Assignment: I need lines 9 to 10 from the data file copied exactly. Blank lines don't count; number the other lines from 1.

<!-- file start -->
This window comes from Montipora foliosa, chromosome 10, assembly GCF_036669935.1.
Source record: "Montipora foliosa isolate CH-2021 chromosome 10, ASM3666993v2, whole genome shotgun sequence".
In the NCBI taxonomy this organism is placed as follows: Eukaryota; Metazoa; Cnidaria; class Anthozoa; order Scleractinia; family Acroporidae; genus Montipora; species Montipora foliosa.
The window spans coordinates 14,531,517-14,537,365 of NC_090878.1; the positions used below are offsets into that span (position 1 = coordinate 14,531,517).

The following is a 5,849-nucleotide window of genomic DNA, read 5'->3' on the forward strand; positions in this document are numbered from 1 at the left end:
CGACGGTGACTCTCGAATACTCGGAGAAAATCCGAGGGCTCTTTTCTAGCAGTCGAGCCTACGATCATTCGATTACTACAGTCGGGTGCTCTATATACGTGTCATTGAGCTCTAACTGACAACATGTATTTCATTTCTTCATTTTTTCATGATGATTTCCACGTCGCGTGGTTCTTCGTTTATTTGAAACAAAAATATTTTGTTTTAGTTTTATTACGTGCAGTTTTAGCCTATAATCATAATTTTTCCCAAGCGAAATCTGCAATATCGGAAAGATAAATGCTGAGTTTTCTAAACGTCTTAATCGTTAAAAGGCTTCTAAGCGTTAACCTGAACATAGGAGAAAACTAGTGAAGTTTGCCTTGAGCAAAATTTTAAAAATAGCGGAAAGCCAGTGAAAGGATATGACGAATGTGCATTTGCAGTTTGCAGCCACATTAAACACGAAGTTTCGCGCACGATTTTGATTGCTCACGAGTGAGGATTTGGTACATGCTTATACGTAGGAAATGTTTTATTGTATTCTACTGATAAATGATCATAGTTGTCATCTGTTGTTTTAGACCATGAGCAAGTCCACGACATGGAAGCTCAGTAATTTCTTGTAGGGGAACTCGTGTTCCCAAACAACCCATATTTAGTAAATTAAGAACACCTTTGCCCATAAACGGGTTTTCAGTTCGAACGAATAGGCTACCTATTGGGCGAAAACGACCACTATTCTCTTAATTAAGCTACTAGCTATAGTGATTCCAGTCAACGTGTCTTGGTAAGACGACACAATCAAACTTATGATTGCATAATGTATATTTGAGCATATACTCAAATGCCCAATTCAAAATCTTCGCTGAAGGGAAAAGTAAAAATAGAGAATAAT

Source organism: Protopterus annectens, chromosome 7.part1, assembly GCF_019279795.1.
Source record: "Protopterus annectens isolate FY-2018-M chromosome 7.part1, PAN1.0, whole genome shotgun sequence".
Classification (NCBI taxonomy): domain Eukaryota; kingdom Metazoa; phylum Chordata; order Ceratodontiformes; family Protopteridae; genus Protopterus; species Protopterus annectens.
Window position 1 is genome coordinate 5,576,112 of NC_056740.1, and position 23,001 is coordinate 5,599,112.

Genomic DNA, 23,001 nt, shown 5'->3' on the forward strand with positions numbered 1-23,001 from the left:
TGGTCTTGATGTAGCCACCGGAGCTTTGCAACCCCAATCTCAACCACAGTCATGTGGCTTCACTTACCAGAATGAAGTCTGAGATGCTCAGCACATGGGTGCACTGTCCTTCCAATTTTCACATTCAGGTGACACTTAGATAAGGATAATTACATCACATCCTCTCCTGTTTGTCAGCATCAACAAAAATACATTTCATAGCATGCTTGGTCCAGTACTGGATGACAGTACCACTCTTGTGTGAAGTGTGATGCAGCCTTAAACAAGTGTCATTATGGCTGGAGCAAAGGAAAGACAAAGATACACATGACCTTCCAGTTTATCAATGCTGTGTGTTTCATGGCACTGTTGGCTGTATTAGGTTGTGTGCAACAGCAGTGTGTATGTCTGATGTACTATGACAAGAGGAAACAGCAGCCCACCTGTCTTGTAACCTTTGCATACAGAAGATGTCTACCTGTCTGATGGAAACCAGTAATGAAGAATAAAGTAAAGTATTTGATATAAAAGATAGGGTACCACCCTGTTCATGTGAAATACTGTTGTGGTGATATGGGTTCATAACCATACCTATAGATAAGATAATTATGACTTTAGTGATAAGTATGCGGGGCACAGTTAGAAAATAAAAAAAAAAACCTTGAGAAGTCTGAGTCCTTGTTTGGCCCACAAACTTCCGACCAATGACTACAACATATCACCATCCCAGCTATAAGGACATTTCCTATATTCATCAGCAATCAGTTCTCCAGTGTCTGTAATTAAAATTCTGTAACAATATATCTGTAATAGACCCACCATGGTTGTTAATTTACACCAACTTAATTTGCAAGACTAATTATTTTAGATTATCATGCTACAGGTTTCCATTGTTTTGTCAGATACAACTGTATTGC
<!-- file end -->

Classification (NCBI taxonomy): domain Eukaryota; kingdom Metazoa; phylum Chordata; order Ceratodontiformes; family Protopteridae; genus Protopterus; species Protopterus annectens.
Window position 1 is genome coordinate 5,576,112 of NC_056740.1, and position 23,001 is coordinate 5,599,112.